2. I thought the coda was Spielberg punching me in the gut for 20 minutes. There's never been an emotional string that Spielberg didn't think he could pluck.

  3. Not one of Speilberg's best, though A.I. was SO much better on the big screen for me than on dvd, spectacular special effects

    I think it confused audiences in that it's not really a childrens fantasy film, and not really a grown-up film, sort of in-between I think.

  4. It's a very dark fantasy. You don't expect a Spielberg film in which nothing good happens to anyone.

    Then again, the whole point of the film was to get us to sympathize with David, thus defining him as "human."

  5. I recall the grumbling about Spielberg picking up where Kubrick had left off, thus creating a dissonant tone. "A.I." would have been an even darker film had that ending not been tacked on. David lies beneath the waves. THE END.

    Artistically speaking, I came to see "A.I." as Spielberg's warm-up for "Minority Report," which felt more internally coherent than "A.I." did.

  6. Y'know, I'd have accepted that ending. In a lot of ways, while depressing, it's not as gut crushing as the ending we did get.

  7. I used to love this movie, until I got fed-up with the multiple endings. Spielberg just never knew where he wanted to end it. Maybe it was his love for his friend Kubrick, that he just didn't want the film to ever end.

    The best character in the movie is the bear, while Jude Law had his best performance ever.

    Not only that, but Haley Joel Osment has been a bust huh? Once promising child actor, I think he just does VO now.

  8. I do like Teddy. I could've stood a lot more of Teddyin the film. As for Jude Law performances, I liked him quite a bit in Gattaca.

    Haley might just be self-preservation. He was so over-exposed for years, he may have just faded away to maintain his own sanity. If so, good for him.

  9. I got the DVD for A.I. from the library and watched in segments over the last 24 hours.

    Sheesh! I hardly know where to begin!

    I'll start with: There are too many Spielberg films on the List.

    A world master like Yasujiro Ozu has three films on the List and for some reason almost everything with Spielberg's name on it has a good chance of being on the List. Whatever for?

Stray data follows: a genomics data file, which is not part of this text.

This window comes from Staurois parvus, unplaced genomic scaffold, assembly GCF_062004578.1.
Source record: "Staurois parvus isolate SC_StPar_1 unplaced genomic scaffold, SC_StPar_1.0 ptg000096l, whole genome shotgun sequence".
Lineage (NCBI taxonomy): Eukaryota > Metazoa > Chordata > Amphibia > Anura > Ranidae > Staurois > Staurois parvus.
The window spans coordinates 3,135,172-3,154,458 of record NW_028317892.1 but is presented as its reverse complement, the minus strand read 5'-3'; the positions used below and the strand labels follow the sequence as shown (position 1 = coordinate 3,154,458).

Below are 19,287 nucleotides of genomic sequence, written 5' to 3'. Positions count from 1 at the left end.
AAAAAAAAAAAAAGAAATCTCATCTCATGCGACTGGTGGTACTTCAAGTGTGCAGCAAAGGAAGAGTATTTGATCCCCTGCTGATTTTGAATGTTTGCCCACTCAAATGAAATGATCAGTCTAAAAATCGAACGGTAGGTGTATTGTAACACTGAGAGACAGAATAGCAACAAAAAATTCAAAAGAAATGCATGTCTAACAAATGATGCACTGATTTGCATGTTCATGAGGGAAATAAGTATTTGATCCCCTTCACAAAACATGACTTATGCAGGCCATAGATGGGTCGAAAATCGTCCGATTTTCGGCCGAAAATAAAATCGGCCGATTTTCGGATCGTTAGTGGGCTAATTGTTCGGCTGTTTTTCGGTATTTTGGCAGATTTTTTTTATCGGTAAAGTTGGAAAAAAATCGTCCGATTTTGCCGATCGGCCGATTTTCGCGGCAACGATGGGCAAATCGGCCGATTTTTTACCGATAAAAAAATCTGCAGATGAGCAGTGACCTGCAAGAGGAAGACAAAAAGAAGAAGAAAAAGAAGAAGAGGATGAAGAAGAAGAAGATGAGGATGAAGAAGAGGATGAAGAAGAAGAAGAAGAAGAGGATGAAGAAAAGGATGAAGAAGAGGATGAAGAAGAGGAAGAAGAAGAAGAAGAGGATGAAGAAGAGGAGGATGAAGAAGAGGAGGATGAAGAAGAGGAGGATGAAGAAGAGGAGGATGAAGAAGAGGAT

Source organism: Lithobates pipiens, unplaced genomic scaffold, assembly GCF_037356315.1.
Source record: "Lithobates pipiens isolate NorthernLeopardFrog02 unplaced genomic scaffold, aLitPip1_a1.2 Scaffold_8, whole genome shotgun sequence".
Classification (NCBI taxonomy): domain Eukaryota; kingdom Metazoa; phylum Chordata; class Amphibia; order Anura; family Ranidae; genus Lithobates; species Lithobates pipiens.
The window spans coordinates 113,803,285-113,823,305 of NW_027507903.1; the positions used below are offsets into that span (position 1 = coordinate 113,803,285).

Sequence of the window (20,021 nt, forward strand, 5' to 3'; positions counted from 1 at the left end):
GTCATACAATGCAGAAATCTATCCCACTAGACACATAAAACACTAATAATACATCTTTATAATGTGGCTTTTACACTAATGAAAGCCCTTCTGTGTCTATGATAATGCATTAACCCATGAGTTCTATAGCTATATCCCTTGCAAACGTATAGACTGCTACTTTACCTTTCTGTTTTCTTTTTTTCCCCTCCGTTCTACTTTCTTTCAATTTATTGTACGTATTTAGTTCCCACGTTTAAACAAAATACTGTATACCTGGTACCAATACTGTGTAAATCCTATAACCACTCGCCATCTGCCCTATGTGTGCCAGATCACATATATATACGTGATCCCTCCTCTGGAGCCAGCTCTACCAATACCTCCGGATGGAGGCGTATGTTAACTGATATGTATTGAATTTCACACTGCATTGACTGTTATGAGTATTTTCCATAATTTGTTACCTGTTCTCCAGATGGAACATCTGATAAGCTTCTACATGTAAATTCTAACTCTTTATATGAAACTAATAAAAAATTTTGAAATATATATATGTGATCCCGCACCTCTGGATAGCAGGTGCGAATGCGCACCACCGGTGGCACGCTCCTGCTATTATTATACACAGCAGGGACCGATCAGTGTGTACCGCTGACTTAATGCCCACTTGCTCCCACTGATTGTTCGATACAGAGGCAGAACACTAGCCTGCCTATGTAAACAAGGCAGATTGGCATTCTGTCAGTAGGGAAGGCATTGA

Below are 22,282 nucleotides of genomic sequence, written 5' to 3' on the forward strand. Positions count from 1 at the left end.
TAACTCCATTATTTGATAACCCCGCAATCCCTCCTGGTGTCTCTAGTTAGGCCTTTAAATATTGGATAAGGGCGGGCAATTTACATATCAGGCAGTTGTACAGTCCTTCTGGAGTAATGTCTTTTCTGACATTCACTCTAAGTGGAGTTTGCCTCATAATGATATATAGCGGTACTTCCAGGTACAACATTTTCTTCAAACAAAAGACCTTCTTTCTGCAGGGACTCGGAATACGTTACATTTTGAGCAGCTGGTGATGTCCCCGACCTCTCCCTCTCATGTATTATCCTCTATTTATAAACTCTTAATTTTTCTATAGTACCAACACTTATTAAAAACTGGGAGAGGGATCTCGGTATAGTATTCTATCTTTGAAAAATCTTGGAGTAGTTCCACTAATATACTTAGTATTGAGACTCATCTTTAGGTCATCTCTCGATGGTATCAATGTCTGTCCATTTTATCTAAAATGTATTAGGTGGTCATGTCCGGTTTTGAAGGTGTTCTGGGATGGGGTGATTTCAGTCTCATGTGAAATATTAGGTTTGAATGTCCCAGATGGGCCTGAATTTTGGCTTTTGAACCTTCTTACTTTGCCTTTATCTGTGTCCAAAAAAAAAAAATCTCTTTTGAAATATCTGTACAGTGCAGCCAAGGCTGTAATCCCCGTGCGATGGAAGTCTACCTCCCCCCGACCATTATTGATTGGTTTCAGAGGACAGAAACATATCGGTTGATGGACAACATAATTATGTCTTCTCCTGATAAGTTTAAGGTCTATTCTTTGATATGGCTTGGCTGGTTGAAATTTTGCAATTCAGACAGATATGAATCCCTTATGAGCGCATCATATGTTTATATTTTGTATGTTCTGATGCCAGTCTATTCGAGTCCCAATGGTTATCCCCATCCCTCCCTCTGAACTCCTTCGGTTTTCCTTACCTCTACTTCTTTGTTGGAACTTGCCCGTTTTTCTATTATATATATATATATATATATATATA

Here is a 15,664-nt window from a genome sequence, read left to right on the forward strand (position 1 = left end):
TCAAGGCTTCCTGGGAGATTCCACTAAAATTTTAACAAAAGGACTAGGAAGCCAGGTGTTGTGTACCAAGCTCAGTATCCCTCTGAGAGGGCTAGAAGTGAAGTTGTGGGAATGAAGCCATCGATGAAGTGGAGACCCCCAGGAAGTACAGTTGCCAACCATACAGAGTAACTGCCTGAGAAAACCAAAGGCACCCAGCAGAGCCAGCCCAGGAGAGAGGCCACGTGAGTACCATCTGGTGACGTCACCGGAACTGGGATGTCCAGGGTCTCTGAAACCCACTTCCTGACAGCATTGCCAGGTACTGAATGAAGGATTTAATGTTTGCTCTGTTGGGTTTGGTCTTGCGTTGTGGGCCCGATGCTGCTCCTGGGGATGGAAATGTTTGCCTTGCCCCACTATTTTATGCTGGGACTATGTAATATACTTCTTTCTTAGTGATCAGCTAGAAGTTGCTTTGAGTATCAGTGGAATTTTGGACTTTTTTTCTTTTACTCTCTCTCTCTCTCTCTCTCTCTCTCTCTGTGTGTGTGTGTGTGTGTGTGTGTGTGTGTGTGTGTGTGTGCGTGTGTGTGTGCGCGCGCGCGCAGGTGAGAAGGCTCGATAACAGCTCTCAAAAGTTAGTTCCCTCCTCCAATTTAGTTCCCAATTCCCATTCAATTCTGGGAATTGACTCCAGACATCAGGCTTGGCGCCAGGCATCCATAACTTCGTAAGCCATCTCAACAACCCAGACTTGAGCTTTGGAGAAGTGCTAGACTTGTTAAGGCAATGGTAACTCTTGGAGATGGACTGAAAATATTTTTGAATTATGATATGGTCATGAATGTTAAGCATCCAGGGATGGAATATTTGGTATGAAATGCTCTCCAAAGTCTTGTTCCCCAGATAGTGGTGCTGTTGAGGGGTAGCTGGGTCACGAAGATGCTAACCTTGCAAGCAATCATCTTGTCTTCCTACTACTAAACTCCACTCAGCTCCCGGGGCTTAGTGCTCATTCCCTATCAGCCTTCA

A.I. is like a lot of Spielberg's later films. A good basic premise is smothered by a lot of deeply stupid ideas.

    I know a few film buffs who really hate A.I. so I had a bit of an idea about what to expect. I was waiting for it, the first really stupid thing in the movie, how early will it appear? Will I get far enough into the movie and like it enough that I will be able to accept the stupid ideas? Or will they be too deeply stupid?

    It was the scene where the engineer husband brings David the Robot Boy home to his grieving wife WITHOUT TELLING HER ABOUT IT BEFOREHAND. He just shows up with a creepy boy robot and says "This is our new son. Just try him out overnight because I don't feel like driving him back to the factory now."

    And the deeply stupid ideas just kept coming.

    I don't see why they blamed David for almost drowning the other son. He was scared and he turned to Martin for help and he almost drowned him because he's very strong and weighs a lot and dragged him into the pool. This is a design flaw, and something that SHOULD reflect badly on the company. Really, this movie should have been about a liability lawsuit.

    I could go on and on. For example, it MADE NO SENSE that a robot boy whose face falls apart when he eats spinach can then survive underwater frozen for several thousand years.

    There's so much stuff like that.

    There were things I liked. I cried when Monica left David in the forest. Jude Law was phenomenal! It was pretty to look at and I must admit, I was never bored.

    I also liked the Flesh Fair. They reminded me of Trump supporters. The privilege entitled ruling class taking out their frustrations on a despised class, and playing the victim as well, taking no responsibility for their actions. (It's a good thing the boy robot was created to look like a little white boy or I'm sure the crowd would have been fine with dripping acid on him.)

    So I had fun with it. I didn't hate it. I amused myself by making fun of it. I wasn't bored. The mixture of good and stupid reminded me a bit of War Horse, which I saw fairly recently, but there is nothing in A.I. that's nearly as good as the good stuff in War Horse.

    1. My problem with Spielberg is that he jumps into the emotional aspects of every film he can with both feet. He loves to tweak people emotionally and can't seem to resist the effort to do so. War Horse is probably the most egregious example, but it's present in a lot of his work beyond his first couple of movies.

      A.I. does the same sort of thing. There's a lot of clear attempts to force emotional issues on audience, and these days, I just roll my eyes at it because I've seen enough Spielberg that I've come to expect it.

      It's worth noting that I hated War Horse.

  10. I just watched A.I. for the first time and found it almost laughably bad. I suspect if the names Spielberg and Kubrick were not attached to it, it would have suffered the same notoriety as, say, Heaven's Gate. From the bad robot design (not programmed to know that it should not eat? really?) to the sudden arrival of narration because the final chapter is otherwise incoherent, this is easily among Spielberg's worst efforts.

    1. I think it hasn't aged well. I also don't disagree that the Spielberg name adds a lot to its credibility that it doesn't deserve.

      But among his worst? From the guy who did the Jurassic Park sequel, the fourth Indiana Jones movie, and War Horse? That might be a bridge too far.